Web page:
Sent: 13 May 2016 20:15
To: [log in to unmask]
Subject: Re: [PCCLIST] Tom Watson (Children's story writer)

Richard,

Okay, I can see your point. I still think there would’ve been some value in specifying what the rule excludes. As I said, does it allow you to add multiple qualifiers to the variant name? If the rule said “When constructing a variant access point to represent a person, do not create it simply to add more qualifiers,” there would be no ambiguity about that.  

 

Ted Gemberling

 

 

 

From: Program for Cooperative Cataloging [mailto:[log in to unmask]] On Behalf Of Moore, Richard
Sent: Friday, May 13, 2016 12:51 PM
To: [log in to unmask]
Subject: Re: [PCCLIST] Tom Watson (Children's story writer)

 

Ted

 

I think 9.19.2.1 is clear. RDA has the element Name, which has sub-types Preferred Name and Variant Name. "Variant name" isn't a vague expression of an idea, it's a very specific thing in RDA. It's a form of name that was not chosen as the Preferred Name. This instruction simply tells you what kind of name to use in the Variant Access Point; that is, a Variant Name. Not the Preferred Name.

 

There's no requirement that qualifiers (or the presence of qualifiers) on 100 and 400 should match. None at all. An LCRI used to mandate this when we used AACR2, but there is no corresponding LC-PCC-PS for RDA. LC chose deliberately not to make one. It's entirely unremarkable that a unique 100 might have no qualifier, but a 400 gets added with a qualifier, because it is more common and the cataloguer wants to distinguish it.

 

Exactly the same qualifiers are available to add to Preferred Names and to Variant Names, in the construction of Authorized and Variant Access Points. It might often be tidier for them to match, but it's not required.

 

Regards

Richard

 


From: Program for Cooperative Cataloging [[log in to unmask]] on behalf of Ted P Gemberling [[log in to unmask]]
Sent: 13 May 2016 18:16
To: [log in to unmask]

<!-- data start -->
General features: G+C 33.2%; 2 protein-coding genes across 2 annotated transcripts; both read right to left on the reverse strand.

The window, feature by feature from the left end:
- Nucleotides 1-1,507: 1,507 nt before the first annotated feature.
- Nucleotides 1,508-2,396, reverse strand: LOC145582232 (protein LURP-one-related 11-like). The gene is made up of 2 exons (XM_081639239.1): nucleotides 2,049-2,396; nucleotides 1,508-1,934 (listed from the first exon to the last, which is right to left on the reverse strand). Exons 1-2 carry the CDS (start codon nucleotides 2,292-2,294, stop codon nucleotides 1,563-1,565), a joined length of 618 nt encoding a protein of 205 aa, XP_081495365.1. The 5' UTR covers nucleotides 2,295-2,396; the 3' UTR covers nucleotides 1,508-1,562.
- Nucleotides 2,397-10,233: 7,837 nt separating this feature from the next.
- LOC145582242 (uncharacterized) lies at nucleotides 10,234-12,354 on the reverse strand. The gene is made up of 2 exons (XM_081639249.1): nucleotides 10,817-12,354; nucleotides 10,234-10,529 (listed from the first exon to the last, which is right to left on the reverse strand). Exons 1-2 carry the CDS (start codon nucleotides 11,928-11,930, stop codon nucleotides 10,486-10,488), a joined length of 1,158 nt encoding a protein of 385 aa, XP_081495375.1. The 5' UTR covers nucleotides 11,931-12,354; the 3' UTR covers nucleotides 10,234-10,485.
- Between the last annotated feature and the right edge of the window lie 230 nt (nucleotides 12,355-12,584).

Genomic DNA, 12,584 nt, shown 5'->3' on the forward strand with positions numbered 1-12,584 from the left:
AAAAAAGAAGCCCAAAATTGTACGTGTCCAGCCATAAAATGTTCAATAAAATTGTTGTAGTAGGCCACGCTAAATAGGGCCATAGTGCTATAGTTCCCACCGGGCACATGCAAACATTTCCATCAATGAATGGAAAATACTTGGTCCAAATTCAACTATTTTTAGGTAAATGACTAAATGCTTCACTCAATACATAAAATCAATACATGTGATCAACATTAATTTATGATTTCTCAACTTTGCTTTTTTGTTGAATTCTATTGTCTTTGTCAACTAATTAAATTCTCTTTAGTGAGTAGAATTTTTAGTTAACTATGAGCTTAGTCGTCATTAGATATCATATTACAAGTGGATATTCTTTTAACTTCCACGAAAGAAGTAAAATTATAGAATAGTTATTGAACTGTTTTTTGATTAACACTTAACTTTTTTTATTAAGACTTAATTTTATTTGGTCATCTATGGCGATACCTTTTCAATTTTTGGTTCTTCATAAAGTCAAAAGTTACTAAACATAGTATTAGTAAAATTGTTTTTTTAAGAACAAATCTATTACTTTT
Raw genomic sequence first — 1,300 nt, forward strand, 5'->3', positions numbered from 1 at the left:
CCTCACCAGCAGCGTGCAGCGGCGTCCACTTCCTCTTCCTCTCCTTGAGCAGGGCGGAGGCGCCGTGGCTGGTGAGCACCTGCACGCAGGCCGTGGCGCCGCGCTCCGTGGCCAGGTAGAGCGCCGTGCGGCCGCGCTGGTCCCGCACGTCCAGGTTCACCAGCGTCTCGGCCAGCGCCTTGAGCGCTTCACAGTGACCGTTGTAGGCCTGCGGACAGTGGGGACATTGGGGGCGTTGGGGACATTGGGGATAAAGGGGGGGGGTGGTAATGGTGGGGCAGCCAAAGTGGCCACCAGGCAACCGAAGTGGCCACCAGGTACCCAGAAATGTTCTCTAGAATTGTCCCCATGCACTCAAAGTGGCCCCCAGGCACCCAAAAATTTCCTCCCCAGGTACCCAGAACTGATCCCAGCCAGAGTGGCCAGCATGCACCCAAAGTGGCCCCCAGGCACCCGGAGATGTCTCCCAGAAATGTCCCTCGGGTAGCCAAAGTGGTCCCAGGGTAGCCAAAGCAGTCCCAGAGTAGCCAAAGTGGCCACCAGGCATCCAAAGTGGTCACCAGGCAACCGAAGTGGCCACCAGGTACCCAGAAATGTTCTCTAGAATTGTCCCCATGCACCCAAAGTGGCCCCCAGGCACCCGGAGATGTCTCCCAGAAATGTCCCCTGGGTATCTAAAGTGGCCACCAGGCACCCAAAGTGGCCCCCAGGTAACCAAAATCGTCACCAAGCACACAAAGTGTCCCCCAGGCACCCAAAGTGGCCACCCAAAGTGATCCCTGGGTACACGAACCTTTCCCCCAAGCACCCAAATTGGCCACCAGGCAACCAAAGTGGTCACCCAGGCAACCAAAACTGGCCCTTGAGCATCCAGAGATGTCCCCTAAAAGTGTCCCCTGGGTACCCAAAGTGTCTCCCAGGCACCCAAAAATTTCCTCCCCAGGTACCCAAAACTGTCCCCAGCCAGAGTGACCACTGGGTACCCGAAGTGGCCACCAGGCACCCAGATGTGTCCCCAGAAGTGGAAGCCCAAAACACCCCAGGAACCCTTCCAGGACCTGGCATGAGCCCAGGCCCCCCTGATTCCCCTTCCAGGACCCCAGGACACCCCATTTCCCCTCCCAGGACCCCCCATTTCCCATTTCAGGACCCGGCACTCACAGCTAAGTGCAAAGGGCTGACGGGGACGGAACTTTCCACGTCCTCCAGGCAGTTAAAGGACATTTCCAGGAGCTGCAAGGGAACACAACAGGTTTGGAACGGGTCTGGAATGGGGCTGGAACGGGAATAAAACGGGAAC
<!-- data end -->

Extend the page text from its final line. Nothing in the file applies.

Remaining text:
Subject: Re: [PCCLIST] Tom Watson (Children's story writer)

Richard,

You’re probably right. I think 9.19.2.1 is confusing in a way. The opening sentence almost seems like a tautology: “When constructing a variant access point to represent a person, use a variant name for the person.” If that was meant to exclude something, it would be clearer if it stated it explicitly: “When constructing a variant access point to represent a person, do not create it simply to add more qualifiers.”

 

I can see your point that the second part of the section is probably just saying “add qualifiers to that variant name if considered important for identification.” But worded as it is, “Make additions to the name, if considered important for identification,” it seems to imply the possibility that the variant name could lack qualifiers while the AAP does not. We usually put the same qualifiers on the variant name that we put on the AAP, though not 100% of the time. At any rate, the wording implies that the qualifiers on the 400 could be independent of the qualifiers on the 100.

 

You wrote: “So if the 100 were Watson, Tom, then a 400 variant access point might be Watson, Thomas. If you consider it important for identification you could make an addition to that: Watson, Thomas (Children's story writer), or Watson, Thomas, 1965- .”

 

But surely you’re not implying that if we happened to have the usage “Thomas Watson,” we could add more qualifiers to that name but not to Tom Watson, are you? It wouldn’t make sense to allow Watson, Thomas, 1965- but not Watson, Tom, 1965-.

 

Ted Gemberling

 

From: Program for Cooperative Cataloging [mailto:[log in to unmask]] On Behalf Of Moore, Richard
Sent: Friday, May 13, 2016 6:20 AM
To: [log in to unmask]
Subject: Re: [PCCLIST] Tom Watson (Children's story writer)

 

Tom

 

It looks perfectly consistent to me. You take a variant name for the person (not the preferred name), and you make additions to it if considered it important for identification.

 

So if the 100 were Watson, Tom, then a 400 variant access point might be Watson, Thomas. If you consider it important for identification you could make an addition to that: Watson, Thomas (Children's story writer), or Watson, Thomas, 1965- .